"The Vanishing Hitchhiker"
Supernatural Non-Religious Legend
Allison James was a friend of mine at Provo High School. We both graduated from high school in l975. She was born in Berkeley, California, in October l958. She is an enthusiastic outdoorswoman and has worked as a camp counselor. She comes from an active LDS family, and she is of Scandinavian and English descent. Allison is presently attending the BYU where she is majoring in English.
I collected this story while talking with a group of girls who were discussing ghost stories. Allison's story was one of four versions I heard at that time. She had learned the story at a summer camp where other girls were participating in this type of storytelling. When I heard the story, the audience response was one of familiarity with the story and each had a different version to tell. We were all together eating lunch in our high school cafeteria. In spite of our awareness of different versions of the story, all of us still (and do today) wondered if there might not be some truth to the story.
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There were these two guys driving home late one Friday night, when they spotted a young woman wearing a purple dress walking down the edge of the road soaking wet in the rain. They stopped and offered her a ride, and she accepted (although she must have been scared to). Since they saw that she was cold they like offered her a jacket or something and then they dropped her off at her home. I wonder if you could count on anyone doing that these days! Anyway, these guys really were attracted to her, and they decided they'd go back and visit her again. They used the jacket as an excuse, because she took it in with her when they dropped her off. And, they came by and knocked at the door, you know, and this old lady came out and got really upset at them, and said, like, "why do you kids play tricks on me like this every year?" And of course they didn't know what she was talking about, and they, like, go, "Well, we only wanted to get the jacket back. We dropped this girl off here last week, and she was all wet from the rain and we let her use my jacket." I guess it was a letter jacket, and he wanted to get it back even if he didn't get to see this girl again. And this woman said, aah, "There's no girl here. The only girl who lived here was my daughter, and she got killed in a car wreck ten years ago this week, out at that bend in the road by that old barn. If you don't believe me, just go look in the cemetery." And she, like, slammed the door in their faces.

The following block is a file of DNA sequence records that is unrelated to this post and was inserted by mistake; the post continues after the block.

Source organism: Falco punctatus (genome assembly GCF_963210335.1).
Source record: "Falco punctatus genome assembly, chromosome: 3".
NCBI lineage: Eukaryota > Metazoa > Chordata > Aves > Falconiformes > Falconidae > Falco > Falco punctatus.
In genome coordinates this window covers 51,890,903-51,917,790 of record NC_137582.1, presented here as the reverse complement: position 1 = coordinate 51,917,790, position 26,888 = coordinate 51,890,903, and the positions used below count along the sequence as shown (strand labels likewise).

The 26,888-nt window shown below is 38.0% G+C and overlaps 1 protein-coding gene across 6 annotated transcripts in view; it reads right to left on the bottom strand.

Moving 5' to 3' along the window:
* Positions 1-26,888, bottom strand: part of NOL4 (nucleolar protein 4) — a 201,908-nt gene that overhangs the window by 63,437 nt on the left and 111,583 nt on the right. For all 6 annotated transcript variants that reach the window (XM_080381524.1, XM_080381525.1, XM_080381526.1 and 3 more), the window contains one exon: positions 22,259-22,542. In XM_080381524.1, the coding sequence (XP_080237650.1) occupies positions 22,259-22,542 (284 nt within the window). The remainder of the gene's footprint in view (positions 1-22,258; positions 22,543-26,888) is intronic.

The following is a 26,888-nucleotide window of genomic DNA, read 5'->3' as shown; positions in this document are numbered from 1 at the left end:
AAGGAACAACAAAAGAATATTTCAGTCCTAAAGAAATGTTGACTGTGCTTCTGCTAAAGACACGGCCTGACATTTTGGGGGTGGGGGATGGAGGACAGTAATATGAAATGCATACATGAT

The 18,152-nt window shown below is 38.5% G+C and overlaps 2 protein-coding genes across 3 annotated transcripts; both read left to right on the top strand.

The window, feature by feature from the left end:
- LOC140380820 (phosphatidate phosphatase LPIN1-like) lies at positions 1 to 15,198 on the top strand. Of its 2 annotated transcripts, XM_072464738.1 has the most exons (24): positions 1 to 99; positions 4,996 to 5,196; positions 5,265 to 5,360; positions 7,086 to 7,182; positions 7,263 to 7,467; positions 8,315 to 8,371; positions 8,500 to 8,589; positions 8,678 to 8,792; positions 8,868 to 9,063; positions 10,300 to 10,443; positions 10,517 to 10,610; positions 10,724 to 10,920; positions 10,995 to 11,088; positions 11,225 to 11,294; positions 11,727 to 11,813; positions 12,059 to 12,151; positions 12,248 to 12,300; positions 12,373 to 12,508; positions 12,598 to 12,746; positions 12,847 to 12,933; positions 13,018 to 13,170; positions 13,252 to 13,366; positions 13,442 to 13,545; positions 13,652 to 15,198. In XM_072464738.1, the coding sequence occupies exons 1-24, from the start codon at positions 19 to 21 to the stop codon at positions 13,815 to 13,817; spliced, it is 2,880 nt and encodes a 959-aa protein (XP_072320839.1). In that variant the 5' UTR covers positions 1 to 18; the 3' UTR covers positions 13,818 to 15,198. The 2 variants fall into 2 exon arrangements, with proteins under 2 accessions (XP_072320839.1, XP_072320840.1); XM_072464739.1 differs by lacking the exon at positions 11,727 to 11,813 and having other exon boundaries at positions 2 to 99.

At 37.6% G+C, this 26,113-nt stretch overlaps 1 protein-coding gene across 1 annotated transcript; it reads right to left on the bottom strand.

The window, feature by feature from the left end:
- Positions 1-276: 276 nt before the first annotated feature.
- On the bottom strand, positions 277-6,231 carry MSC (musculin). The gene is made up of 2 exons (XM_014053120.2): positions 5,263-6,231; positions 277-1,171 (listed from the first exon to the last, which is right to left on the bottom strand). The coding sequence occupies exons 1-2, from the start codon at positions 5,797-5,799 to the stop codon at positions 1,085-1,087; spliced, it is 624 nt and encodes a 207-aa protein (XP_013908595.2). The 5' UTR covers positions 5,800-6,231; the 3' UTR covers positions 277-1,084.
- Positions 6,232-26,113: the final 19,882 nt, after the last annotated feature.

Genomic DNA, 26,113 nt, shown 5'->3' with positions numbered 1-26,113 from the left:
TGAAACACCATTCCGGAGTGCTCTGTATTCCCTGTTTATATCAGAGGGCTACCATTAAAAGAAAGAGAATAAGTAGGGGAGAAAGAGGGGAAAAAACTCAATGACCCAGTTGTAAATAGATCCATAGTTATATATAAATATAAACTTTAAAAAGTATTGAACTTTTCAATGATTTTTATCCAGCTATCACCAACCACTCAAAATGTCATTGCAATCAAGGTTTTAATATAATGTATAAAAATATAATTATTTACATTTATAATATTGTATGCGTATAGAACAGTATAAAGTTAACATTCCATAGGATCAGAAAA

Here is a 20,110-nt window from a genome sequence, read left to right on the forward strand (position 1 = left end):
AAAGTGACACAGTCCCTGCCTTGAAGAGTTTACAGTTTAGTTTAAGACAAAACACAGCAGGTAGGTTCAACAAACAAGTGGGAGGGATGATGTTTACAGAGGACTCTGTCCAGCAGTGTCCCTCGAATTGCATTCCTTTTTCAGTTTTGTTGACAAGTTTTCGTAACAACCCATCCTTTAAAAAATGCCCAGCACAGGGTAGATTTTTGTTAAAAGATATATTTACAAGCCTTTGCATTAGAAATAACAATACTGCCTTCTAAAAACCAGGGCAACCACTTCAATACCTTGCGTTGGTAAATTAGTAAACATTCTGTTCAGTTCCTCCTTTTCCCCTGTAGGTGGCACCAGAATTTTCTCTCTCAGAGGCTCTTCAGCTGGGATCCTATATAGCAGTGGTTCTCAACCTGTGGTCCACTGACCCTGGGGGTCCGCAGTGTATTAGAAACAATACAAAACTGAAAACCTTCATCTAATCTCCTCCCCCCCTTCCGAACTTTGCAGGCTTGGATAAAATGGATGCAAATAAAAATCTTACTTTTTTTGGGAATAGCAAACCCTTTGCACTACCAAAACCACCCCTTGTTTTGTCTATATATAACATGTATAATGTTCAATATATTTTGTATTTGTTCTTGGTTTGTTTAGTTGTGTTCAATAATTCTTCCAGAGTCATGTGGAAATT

So they drove out to the cemetery and sure enough they found her grave and it had the same date on it that they had picked her up. And there was the jacket, draped over one corner of the gravestone.
Allison told this story with total conviction, gesturing with her hands and kind of bulging her eyes out as if it was just too scary for words. Although most of us had heard some version of it before, she seemed to know just where it had really happened and was really convinced this was the way it really was. Her performance of the story was so overwhelming that nobody dared contradict her. It had the effect of reminding someone else of the story of the man with the hook on his arm.
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Fife Folklore Archives, Utah State University Libraries, Logan Utah 84322-3000